I can see where this could be a controversial subject among parents of autistic kids, and medical professionals as well. And my heart goes out to those parents whose children seem to have a problem, but have no official diagnosis.

Friday, July 18, 2008

Erma, She Ain't

I realize this gal is trying to be funny, but she lost me pretty quickly with her essay about the horrors of having her kids home all summer.

As I read it, I kept thinking that at some point, she would acknowledge that despite the work involved, being home with your kids can be a time of bonding, of teaching, of loving.

Nope. Just whine, whine, whine. She also throws in a little envy of working moms for good measure:

By the end of the first day of “vacation,” every stay-at-home mother is rethinking Linda Hirshman and scanning help-wanted ads surreptitiously. The working moms, meanwhile, sit in their orderly, air-conditioned offices, oblivious to the sweat and stench that accompany the sticky children of summer, and thinking wistfully of their own childhood summers spent catching fireflies in Mason jars and selling ten-cent Kool-Aid from a card table on the front lawn. Wishing that they could revisit those days, they think — fleetingly — that maybe the SAHMs have it right, and really, they should march into the boss’s office and offer two week’s notice. But then it occurs to them: If they were home now, they’d be making peanut-butter sandwiches, and consuming half-eaten crusts for their lunch. Better Ruby Tuesday’s salad bar, and joyously back to work.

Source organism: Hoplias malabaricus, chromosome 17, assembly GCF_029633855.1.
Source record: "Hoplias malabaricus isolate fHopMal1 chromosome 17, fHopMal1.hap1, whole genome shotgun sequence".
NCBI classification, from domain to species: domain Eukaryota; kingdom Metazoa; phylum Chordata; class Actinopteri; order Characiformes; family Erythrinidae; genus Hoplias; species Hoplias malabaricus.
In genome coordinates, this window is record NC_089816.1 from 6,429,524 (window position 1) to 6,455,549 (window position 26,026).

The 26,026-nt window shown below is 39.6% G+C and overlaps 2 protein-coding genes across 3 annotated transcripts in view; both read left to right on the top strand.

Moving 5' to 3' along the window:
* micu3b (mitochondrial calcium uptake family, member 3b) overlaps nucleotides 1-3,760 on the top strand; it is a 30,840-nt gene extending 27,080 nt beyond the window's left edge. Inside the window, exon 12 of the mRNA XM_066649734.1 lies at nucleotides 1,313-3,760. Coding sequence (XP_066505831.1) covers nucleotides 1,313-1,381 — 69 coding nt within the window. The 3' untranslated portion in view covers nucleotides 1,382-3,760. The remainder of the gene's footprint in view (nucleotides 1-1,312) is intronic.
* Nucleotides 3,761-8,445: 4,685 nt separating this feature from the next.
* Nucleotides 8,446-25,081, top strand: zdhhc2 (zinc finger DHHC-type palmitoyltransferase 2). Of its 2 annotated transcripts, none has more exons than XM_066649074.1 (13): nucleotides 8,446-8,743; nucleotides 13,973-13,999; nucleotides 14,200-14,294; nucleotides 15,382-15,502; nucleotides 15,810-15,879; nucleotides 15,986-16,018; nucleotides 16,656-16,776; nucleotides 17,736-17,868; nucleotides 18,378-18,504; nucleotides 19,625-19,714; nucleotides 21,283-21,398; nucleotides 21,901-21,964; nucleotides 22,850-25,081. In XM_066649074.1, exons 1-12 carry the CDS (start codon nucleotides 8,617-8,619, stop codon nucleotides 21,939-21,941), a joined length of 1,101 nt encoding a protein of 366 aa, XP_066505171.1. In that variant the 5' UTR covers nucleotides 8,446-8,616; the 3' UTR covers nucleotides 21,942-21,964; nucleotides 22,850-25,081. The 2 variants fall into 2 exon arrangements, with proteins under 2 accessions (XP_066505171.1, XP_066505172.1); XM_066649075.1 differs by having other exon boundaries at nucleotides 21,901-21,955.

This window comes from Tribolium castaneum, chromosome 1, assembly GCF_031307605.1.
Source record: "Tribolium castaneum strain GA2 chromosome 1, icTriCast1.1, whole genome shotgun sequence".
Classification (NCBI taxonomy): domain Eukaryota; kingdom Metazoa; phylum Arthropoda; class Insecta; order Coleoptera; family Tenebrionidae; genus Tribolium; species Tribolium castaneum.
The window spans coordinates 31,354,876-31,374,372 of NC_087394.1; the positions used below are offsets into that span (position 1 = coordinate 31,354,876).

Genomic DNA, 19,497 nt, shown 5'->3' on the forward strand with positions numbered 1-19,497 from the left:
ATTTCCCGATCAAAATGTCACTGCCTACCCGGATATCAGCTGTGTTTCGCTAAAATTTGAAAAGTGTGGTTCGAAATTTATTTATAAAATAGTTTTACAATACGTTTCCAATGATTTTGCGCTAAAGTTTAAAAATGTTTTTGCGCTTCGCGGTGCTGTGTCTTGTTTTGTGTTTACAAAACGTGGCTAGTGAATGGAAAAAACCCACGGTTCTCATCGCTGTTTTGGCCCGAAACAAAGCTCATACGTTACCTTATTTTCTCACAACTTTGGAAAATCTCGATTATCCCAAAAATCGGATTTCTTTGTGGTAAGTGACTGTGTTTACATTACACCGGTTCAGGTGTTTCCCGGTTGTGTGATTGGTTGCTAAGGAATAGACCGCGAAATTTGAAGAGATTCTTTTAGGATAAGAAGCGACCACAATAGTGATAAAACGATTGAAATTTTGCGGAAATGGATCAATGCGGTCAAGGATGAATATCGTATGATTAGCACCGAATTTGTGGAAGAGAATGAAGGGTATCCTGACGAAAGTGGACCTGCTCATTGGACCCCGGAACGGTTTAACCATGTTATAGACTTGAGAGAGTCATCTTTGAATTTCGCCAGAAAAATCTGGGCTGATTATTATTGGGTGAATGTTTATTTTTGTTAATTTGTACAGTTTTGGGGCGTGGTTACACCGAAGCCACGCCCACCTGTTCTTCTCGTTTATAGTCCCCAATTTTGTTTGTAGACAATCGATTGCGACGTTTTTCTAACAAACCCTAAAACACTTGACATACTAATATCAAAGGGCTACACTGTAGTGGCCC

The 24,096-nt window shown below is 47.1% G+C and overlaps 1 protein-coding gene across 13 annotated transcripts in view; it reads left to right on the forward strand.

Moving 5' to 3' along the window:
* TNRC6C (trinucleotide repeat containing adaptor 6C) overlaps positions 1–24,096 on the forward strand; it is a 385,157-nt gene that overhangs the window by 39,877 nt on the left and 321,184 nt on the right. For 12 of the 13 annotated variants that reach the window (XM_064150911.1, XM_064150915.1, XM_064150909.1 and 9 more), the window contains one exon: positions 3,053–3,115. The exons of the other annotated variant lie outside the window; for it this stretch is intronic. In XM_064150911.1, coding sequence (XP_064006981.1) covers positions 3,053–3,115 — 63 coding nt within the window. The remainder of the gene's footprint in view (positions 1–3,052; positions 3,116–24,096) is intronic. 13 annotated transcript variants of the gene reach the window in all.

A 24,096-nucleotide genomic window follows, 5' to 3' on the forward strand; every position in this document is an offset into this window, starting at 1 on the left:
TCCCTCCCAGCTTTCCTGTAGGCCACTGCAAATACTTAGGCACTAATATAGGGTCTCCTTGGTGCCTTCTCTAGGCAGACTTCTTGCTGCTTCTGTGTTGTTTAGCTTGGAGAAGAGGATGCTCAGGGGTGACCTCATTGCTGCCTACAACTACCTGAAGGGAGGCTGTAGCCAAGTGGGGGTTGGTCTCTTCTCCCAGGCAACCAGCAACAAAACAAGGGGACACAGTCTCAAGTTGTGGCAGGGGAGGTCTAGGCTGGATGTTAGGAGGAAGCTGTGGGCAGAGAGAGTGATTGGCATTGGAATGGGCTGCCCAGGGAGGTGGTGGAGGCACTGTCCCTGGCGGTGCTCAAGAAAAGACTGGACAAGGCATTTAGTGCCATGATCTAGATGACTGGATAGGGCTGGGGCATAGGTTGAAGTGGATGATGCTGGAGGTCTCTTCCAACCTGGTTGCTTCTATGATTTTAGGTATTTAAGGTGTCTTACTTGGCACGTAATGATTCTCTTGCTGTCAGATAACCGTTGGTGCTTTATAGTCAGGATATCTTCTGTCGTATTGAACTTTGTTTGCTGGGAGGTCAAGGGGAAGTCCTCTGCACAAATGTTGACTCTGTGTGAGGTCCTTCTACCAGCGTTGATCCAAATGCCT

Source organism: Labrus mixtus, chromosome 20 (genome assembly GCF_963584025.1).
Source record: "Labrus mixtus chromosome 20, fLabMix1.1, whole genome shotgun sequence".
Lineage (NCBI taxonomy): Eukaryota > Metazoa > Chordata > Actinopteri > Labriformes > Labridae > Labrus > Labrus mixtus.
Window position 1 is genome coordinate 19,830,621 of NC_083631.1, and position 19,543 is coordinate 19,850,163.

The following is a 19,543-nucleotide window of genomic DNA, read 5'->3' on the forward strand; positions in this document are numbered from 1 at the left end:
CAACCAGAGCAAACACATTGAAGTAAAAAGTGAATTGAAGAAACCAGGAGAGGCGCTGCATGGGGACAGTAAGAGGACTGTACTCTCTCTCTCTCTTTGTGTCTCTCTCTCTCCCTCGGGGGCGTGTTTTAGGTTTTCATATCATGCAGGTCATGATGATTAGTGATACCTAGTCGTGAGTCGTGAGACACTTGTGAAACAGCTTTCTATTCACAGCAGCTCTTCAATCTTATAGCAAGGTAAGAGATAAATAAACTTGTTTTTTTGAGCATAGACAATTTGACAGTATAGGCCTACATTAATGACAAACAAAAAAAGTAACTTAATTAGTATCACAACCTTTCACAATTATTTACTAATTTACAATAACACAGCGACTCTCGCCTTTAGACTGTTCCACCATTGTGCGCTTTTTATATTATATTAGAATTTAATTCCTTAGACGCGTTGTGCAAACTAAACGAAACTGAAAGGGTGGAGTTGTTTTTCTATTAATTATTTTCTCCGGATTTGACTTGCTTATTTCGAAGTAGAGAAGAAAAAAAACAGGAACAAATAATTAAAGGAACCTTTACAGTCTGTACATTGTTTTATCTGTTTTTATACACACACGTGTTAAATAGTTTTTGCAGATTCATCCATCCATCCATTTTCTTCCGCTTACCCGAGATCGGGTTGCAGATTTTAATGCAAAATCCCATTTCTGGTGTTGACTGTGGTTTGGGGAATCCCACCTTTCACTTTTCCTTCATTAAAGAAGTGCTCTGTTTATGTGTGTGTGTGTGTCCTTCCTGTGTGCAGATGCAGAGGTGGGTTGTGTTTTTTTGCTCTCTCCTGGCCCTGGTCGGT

Wow, the working moms I've known missed their kids. Guess I hang with the unenlightened crowd.

I think this writer is trying to imitate the late Erma Bombeck and other female writers of the 60s and 70s who made a career of writing humor pieces about life as a housewife and mother. But no matter what Ms. Bombeck wrote about her kids, she made sure you also knew how much she loved them. I’m not getting that vibe with Ms. Graham’s essay, and that could be why it fell flat with me. I mean, how else do you interpret her closing statement?

Like Steve Buscemi’s character accepting the imminent destruction of Earth in the movie Armageddon, we must learn to embrace the horror. Without summer vacation, there would be no school teachers, and we’d have to hang out with our kids all year.

Hanging out with your kids all year. Who could survive that???

Thursday, July 17, 2008

Nationalized Child Care? It Could Happen

I always considered staying home to raise our children to be a great privilege, and I'm so grateful that God enabled me to do so. Naturally, I want my children to have that option once they have children (no pressure for grandchildren yet, guys, I'm just sayin'....)

So, articles like this alarm me. One of the presidential candidates has an "education" plan that involves infants:

Sen. Obama's plan begins with a "Zero to Five Plan". That is not a plan for pre-kindergarten students; it is a plan for infants beginning just after birth. In fact, one of his "Success Through Education" header statements is "A Pre-School Agenda That Begins At Birth". Sen. Obama would plunk $10 billion a year in federal tax dollars down to provide "high-quality child care" for children, to expand access to Early Head Start (is this redundant?), Head Start, and pre-school, and create a council to the president (himself) which would coordinate these efforts nation-wide.